A gardener’s work is never done, much like a mother’s work — only less urgent and important. When we finally have a flower bed or vegetable plot just the way we want it, things happen to change it. Often, however, the change is for the better!
We are all familiar with the sentiment, “Please be patient with me. God isn’t finished with me yet.”
We understand that when it comes to our own failings and shortfalls, but do we really put that idea into practice as we deal with others? Continue reading “Unfinished business”
Grace presents us with one great demand.
I know it seems strange to see the words “demand” and “grace” in the same sentence. Usually we view grace as the means by which we gain acceptance by God without carrying out works of the law. After all, as Paul reminds us, by “works of the law no one will be justified” (Galatians 2:16).
Many try to earn their salvation. Continue reading “Grace’s one great demand”
Jesus’ “Sermon on the Mount” in Matthew chapters five, six and seven is wholly original. Nothing like it had ever been preached before. While Pharisees and scribes almost always cited Old Testament references for their lesson points, Jesus used the Old Testament in a different way.
Six times in Matthew chapter five the phrases, “it was said,” and “but, I say to you,” were given by the Lord. Jesus was showing the truth of the Bible’s teachings in contrast to the narrow, limited and often mistaken applications of Jewish leaders. Continue reading ““The Real McCoy””
“If your right eye makes you stumble, tear it out and throw it from you; for it is better for you to lose one of the parts of your body, than for your whole body to be thrown into hell…” (Matthew 5:29-30; see also: Mark 9:43-47).
Would you be surprised to learn that heaven will cost you an arm and a leg? And maybe even an eye?
I believe the above passage presents a great – indeed, an insurmountable – difficulty for those who believe that we incur no cost in our own salvation. Does our obedience to the gospel turn God’s grace into a payment for services rendered? Continue reading “Are you pulling my leg (off)?”
We know the message and it comforts our hearts. In his grace God pours out salvation upon us, the undeserving. We can be redeemed, made holy and adopted as God’s people because our salvation rests upon Christ, not our righteousness. Furthermore, the cleansing power of the Messiah’s blood is greater than any sin we might bring to him.
So, how compatible is grace with the command to make every effort to live up to God’s calling? If we feel like these are opposing ideas, we would not be alone. Continue reading “Grace & making effort: Are they compatible?”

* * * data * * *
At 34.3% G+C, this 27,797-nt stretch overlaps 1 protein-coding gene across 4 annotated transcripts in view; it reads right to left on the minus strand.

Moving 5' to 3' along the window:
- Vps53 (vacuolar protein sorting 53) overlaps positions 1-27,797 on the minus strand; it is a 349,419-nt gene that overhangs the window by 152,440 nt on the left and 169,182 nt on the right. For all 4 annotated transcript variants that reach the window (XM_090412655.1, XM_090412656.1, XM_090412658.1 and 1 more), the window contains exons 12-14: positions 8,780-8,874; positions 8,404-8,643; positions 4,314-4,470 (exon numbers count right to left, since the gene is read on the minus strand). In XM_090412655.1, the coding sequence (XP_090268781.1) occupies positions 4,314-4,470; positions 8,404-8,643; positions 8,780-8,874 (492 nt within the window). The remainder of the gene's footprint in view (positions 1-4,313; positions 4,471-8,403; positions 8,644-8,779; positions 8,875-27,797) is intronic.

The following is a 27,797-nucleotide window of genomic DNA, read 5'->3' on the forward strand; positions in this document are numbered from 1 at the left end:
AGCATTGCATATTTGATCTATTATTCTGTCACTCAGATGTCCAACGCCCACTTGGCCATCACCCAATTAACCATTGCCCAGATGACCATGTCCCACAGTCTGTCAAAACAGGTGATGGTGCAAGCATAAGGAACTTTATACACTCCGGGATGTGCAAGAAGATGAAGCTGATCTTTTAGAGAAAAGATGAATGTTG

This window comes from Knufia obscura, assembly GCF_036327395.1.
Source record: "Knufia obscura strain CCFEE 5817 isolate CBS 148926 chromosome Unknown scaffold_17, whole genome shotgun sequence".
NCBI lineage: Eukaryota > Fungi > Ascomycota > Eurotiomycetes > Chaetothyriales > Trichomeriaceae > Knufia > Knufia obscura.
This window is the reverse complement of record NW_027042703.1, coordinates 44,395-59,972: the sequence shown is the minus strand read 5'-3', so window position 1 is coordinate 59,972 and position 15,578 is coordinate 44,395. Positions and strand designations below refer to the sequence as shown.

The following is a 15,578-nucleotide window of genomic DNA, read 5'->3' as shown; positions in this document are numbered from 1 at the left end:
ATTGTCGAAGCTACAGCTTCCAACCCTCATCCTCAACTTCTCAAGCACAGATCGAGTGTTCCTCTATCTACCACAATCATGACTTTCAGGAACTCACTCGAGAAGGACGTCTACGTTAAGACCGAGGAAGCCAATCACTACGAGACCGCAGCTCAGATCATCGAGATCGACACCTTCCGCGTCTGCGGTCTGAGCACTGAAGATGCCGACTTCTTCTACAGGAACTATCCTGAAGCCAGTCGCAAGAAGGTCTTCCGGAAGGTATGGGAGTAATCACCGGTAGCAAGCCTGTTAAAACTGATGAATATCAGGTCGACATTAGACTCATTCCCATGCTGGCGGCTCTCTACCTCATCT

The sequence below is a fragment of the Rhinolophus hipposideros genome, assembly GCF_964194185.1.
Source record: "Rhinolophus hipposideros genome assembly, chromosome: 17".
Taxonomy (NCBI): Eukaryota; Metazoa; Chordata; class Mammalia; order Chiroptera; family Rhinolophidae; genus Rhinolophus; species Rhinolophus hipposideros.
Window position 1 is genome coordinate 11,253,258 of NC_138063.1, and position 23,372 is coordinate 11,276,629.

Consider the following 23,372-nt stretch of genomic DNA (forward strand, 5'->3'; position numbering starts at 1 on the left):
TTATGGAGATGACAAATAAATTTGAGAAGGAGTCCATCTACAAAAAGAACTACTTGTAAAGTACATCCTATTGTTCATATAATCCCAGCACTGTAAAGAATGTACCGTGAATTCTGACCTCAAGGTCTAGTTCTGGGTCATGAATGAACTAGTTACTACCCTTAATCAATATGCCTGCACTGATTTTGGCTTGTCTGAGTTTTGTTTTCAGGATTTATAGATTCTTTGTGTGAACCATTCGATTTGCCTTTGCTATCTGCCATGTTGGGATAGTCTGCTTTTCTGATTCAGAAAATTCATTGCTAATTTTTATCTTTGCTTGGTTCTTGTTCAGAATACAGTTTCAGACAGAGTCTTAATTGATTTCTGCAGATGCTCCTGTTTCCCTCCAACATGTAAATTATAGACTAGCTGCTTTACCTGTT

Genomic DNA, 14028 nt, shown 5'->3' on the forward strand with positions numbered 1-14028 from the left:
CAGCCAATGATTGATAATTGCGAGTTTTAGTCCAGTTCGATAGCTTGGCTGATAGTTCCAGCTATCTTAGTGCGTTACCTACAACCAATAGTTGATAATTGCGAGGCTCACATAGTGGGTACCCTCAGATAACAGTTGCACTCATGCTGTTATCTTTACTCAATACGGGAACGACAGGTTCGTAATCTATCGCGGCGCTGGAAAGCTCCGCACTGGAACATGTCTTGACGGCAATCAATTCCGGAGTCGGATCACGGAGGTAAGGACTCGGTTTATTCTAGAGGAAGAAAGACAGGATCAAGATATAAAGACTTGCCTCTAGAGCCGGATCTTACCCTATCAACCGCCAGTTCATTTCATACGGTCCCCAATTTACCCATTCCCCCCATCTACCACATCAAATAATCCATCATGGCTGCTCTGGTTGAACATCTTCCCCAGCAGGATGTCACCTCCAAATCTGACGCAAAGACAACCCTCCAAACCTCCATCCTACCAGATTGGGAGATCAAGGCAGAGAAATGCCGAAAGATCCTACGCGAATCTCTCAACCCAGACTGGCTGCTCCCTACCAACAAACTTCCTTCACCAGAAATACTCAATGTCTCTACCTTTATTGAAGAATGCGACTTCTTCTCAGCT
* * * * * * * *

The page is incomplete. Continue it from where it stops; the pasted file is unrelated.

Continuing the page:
If I wash thee not, thou hast no part with me (John 13:8)
I was adopted when I was about 18 months old. Was I worthy of that? How could I be? How could I have earned such an act?
Peter felt unworthy to have Jesus wash his feet. It was completely out of order for Jesus to stoop down and wash Peter’s feet. Peter was unworthy.
Jesus did it anyway. He even warned Peter not to refuse him. Continue reading “Unworthy, but worth it”
Walk through a shopping mall. Randomly ask people what Jesus can do for their lives. If people are willing to chat, what would they say? For those who know something about Christ, the predominant answer would likely relate to salvation.
To be sure, the good news about Christ crucified centers upon salvation. However if we limit salvation’s impact to being rescued from our sins and becoming God’s people, we will overlook a massive component of God’s work on our behalf.
Continue reading “The impact of salvation: more than just forgiveness”
Sadly, we argue and divide over the proper understanding of grace to the detriment of the Lord’s work. Instead, we should see it from God’s perspective, so we can move past our human frailties. Continue reading “Grace simplified from God’s perspective”
Did I just get this phrase backward? No, I think not.
Today I am digging a white Datura for an elderly lady in our church who admired it from one of my photos. She mentioned that she would love to grow these fragrant plants again. Her yard help accidentally mowed hers down several years ago. She did offer me an iris that she said she didn’t think I had, but I laughed and said, “I have ALL the irises!”
It will be so nice to put a smile on the beautiful face of this sweet lady, and for her to have something that brings back good memories for her. Continue reading “Pay it backward”
Here it is, the middle of April, and my poor little tomato is at risk again. I’m not a gambler by nature, really. I like to play it safe. But the stakes are high when we are talking beefsteaks. Well, beefsteak tomatoes, that is.
A month ago in mid-March it was so mild that my mind went back to the year we had a tomato ripen in April. It would have tasted better the first or second day of May, but we couldn’t resist the feeling of being able to say, “We ate our first tomato in April.”
Do you see what I did there? Maybe another column will deal with boasting, but for today it will be ignored. Continue reading “He’s got you covered!”